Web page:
WITH coronavirus and its associated lockdowns taking their toll worldwide, 2020 is a year that many people want to forget – and who could blame them?
As well as experiencing Covid-related problems, Brits in Spain experiencing the end of the Brexit transition period at 00.00hrs on 1 January 2021 will remember 2020 as the last year of EU membership and the benefits they enjoyed, such as being able to live and work in 27 other EU countries without being third country nationals, subject to a load of restrictions and red tape.
On January 23, 2020, when the Brexit Withdrawal Agreement was signed, MEPs sang ‘Auld Lang Syne’ in the European Parliament, many holding hands and sobbing, while one man waved a ‘United in Diversity’ banner. Now, I cannot hear ‘Auld Lang Syne’ without being reminded of that sad moment, which brought a tear to my eye.
Undoubtedly, this New Year, the words of ‘Auld Lang Syne’ hold greater significance than usual.
Should auld acquaintance be forgot
And never brought to mind?
Should auld acquaintance be forgot
And days of auld lang syne?
Whether it is people lost to Covid, or what we have collectively lost to Brexit, how could we forget? Can we move on and forgive? So many people have had their lives negatively impacted, particularly the British ‘swallows’ with second homes in Spain, whose winters are now limited – by visa application and passport control – to 90 days out of any 180-day period.
I’m personally grateful to hold a Spanish residency card, and not just the devalued British passport – but, oh look, you can get one in blue-black that is made in Poland by a French-Dutch company. The sunlit uplands of Brexit are upon us!
Even parcel post from the UK for Brits in Spain will be problem, because there is no single market or customs union after January 1. For the first time in 13 years, my son cannot easily receive a birthday parcel from his grandparents, who voted for Brexit and do not seem to perceive any problem with the way Boris has made a ‘Titanic success’ of the whole enterprise.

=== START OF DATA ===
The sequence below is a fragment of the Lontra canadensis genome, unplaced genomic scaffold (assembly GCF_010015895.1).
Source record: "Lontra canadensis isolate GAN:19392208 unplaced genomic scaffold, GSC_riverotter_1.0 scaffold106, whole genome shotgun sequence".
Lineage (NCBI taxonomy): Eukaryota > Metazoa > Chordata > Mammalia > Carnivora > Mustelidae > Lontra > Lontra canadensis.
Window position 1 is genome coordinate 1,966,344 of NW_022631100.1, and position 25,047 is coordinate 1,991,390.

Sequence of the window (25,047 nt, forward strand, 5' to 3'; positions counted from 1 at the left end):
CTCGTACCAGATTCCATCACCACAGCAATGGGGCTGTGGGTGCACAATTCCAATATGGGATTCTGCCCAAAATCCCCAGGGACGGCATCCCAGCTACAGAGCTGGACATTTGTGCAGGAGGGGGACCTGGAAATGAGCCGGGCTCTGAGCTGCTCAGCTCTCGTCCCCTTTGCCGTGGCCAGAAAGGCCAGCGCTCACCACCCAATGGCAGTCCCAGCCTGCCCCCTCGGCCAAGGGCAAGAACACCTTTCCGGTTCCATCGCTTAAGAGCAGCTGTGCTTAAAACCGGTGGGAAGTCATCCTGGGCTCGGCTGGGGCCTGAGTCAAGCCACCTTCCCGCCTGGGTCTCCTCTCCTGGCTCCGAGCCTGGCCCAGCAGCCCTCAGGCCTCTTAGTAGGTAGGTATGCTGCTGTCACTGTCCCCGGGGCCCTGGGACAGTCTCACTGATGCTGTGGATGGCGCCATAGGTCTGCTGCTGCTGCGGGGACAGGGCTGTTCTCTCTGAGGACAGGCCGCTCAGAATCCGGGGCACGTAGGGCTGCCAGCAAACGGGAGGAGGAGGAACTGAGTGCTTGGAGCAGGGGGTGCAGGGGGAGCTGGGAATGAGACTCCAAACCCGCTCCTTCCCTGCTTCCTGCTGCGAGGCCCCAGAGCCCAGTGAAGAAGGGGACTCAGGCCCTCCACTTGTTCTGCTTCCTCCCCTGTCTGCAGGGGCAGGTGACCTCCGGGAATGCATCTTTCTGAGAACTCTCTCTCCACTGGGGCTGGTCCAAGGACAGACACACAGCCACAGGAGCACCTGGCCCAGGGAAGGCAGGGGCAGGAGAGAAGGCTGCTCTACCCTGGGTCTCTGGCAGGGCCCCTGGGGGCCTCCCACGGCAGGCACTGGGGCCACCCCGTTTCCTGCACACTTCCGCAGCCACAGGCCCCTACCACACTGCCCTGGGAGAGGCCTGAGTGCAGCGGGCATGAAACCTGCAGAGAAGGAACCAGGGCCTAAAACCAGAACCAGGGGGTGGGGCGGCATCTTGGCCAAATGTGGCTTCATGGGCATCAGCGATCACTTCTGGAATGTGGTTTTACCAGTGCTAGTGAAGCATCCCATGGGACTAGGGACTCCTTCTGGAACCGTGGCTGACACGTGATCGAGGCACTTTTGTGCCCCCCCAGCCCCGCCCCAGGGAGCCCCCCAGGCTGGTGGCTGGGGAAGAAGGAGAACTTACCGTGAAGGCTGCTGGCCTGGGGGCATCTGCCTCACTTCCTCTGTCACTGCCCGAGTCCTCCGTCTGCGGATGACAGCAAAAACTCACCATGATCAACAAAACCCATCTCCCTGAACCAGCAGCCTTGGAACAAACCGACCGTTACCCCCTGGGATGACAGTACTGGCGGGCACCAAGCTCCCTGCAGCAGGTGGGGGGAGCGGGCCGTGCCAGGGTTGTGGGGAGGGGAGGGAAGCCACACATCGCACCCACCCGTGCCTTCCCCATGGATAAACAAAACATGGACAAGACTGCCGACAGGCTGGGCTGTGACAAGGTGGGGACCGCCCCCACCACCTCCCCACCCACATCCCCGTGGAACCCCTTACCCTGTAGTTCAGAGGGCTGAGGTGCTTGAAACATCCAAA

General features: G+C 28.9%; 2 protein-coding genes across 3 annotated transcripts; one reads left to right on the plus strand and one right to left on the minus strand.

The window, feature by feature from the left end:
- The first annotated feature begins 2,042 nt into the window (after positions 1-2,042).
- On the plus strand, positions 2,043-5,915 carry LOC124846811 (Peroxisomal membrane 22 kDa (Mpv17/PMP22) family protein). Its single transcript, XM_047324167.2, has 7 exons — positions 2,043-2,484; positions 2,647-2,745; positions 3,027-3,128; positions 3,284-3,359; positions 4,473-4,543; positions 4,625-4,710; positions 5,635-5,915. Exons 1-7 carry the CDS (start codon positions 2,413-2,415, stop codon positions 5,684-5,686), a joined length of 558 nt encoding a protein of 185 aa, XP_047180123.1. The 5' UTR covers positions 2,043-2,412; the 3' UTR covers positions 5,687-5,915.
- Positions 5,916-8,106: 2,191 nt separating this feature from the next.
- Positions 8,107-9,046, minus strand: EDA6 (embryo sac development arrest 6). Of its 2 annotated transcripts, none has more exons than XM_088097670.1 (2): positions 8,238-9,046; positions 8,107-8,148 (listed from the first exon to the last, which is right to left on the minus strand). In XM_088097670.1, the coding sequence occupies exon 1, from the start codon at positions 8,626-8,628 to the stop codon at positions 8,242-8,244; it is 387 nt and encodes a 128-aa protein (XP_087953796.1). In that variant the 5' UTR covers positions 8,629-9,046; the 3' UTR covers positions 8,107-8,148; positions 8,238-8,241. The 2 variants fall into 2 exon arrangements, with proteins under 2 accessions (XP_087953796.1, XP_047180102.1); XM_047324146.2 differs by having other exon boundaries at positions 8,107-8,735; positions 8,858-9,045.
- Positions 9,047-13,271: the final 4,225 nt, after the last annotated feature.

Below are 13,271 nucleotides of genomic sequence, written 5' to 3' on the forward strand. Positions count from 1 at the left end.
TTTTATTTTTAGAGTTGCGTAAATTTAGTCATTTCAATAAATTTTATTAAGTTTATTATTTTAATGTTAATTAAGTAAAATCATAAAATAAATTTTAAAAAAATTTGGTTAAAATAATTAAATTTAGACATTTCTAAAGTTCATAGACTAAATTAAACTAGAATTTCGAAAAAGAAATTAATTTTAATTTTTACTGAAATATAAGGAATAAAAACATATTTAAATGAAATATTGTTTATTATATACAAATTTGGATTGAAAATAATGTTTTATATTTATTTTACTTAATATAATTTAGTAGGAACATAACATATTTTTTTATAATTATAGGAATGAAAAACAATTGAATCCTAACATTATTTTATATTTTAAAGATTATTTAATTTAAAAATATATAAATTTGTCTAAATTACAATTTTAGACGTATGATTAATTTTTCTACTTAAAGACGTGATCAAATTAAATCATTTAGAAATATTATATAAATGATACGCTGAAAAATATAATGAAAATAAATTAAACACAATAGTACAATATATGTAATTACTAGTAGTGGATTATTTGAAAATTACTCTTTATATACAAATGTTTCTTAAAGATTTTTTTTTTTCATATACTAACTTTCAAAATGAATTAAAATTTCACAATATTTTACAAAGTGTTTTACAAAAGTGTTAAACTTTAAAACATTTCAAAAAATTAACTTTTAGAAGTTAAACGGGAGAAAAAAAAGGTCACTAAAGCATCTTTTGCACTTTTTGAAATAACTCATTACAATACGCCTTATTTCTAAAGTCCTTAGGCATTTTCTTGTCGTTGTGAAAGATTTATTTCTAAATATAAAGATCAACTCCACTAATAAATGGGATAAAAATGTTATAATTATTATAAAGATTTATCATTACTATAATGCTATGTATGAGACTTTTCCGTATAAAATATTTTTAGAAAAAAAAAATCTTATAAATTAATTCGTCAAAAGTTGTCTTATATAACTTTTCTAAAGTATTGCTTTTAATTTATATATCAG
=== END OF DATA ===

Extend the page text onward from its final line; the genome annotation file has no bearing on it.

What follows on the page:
On a personal front, 2020 didn’t have an auspicious start – and NYE soon became a metaphor for the whole year. Having flown to Gatwick to stay in Surrey, I was too jaded to venture out, and felt like hiding in a darkened room. Despite receiving various invitations from friends, I was asleep soon after midnight. It was an accurate portent of things to come, with stay at home orders. Looking back, I should have taken the opportunity to ‘have it large’ while I still could.
The year in worldwide news also started with bad portents. We soon had reports re Trump almost causing a war by assassinating an important Iranian mayor, Qasem Soleimani. There was also the horrifying footage of immense Australian bushfires. On top of that, Jair Bolsonaro assumed the presidency of Brazil on 1 January, and seemed hellbent on razing the Amazonian rainforest, while supporting cattle farmers and loggers who were illegally deforesting large areas of “the world’s lungs”. In fact, the world appeared to be burning. It instilled a sense of foreboding.